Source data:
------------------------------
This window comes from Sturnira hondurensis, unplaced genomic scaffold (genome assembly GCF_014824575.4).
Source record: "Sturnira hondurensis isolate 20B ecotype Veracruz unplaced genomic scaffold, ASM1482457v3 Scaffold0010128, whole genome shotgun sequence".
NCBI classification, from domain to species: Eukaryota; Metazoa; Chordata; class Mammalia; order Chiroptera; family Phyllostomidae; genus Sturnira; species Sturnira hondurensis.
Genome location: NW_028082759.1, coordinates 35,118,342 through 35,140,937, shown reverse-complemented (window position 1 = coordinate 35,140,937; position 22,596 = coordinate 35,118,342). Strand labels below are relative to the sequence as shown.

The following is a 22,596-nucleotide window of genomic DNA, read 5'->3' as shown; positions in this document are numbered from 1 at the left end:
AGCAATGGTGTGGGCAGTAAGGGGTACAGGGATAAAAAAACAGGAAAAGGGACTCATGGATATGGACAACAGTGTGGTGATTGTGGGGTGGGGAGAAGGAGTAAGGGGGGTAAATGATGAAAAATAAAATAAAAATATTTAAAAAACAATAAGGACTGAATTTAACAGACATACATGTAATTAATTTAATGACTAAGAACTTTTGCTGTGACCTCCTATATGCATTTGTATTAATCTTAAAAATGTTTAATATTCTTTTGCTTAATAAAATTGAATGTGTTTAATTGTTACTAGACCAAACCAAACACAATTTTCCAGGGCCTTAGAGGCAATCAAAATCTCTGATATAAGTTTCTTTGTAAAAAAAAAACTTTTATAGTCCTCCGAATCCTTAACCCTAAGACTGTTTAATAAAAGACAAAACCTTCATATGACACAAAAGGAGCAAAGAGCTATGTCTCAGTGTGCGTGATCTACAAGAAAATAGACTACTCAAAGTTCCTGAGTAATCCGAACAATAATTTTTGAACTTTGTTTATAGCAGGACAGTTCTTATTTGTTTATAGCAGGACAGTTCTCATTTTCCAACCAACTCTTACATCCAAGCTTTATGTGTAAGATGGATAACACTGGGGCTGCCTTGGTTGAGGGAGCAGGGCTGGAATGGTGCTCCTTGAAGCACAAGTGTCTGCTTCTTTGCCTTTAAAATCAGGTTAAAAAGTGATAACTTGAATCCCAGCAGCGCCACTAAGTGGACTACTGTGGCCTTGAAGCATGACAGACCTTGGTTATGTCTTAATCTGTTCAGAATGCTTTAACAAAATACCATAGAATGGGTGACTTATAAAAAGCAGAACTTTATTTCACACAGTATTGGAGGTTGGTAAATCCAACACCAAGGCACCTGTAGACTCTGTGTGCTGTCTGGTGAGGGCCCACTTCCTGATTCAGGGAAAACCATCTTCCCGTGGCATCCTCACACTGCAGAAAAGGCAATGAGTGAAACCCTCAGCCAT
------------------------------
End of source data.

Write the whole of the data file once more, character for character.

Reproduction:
This window comes from Sturnira hondurensis, unplaced genomic scaffold (genome assembly GCF_014824575.4).
Source record: "Sturnira hondurensis isolate 20B ecotype Veracruz unplaced genomic scaffold, ASM1482457v3 Scaffold0010128, whole genome shotgun sequence".
NCBI classification, from domain to species: Eukaryota; Metazoa; Chordata; class Mammalia; order Chiroptera; family Phyllostomidae; genus Sturnira; species Sturnira hondurensis.
Genome location: NW_028082759.1, coordinates 35,118,342 through 35,140,937, shown reverse-complemented (window position 1 = coordinate 35,140,937; position 22,596 = coordinate 35,118,342). Strand labels below are relative to the sequence as shown.

The following is a 22,596-nucleotide window of genomic DNA, read 5'->3' as shown; positions in this document are numbered from 1 at the left end:
AGCAATGGTGTGGGCAGTAAGGGGTACAGGGATAAAAAAACAGGAAAAGGGACTCATGGATATGGACAACAGTGTGGTGATTGTGGGGTGGGGAGAAGGAGTAAGGGGGGTAAATGATGAAAAATAAAATAAAAATATTTAAAAAACAATAAGGACTGAATTTAACAGACATACATGTAATTAATTTAATGACTAAGAACTTTTGCTGTGACCTCCTATATGCATTTGTATTAATCTTAAAAATGTTTAATATTCTTTTGCTTAATAAAATTGAATGTGTTTAATTGTTACTAGACCAAACCAAACACAATTTTCCAGGGCCTTAGAGGCAATCAAAATCTCTGATATAAGTTTCTTTGTAAAAAAAAAACTTTTATAGTCCTCCGAATCCTTAACCCTAAGACTGTTTAATAAAAGACAAAACCTTCATATGACACAAAAGGAGCAAAGAGCTATGTCTCAGTGTGCGTGATCTACAAGAAAATAGACTACTCAAAGTTCCTGAGTAATCCGAACAATAATTTTTGAACTTTGTTTATAGCAGGACAGTTCTTATTTGTTTATAGCAGGACAGTTCTCATTTTCCAACCAACTCTTACATCCAAGCTTTATGTGTAAGATGGATAACACTGGGGCTGCCTTGGTTGAGGGAGCAGGGCTGGAATGGTGCTCCTTGAAGCACAAGTGTCTGCTTCTTTGCCTTTAAAATCAGGTTAAAAAGTGATAACTTGAATCCCAGCAGCGCCACTAAGTGGACTACTGTGGCCTTGAAGCATGACAGACCTTGGTTATGTCTTAATCTGTTCAGAATGCTTTAACAAAATACCATAGAATGGGTGACTTATAAAAAGCAGAACTTTATTTCACACAGTATTGGAGGTTGGTAAATCCAACACCAAGGCACCTGTAGACTCTGTGTGCTGTCTGGTGAGGGCCCACTTCCTGATTCAGGGAAAACCATCTTCCCGTGGCATCCTCACACTGCAGAAAAGGCAATGAGTGAAACCCTCAGCCAT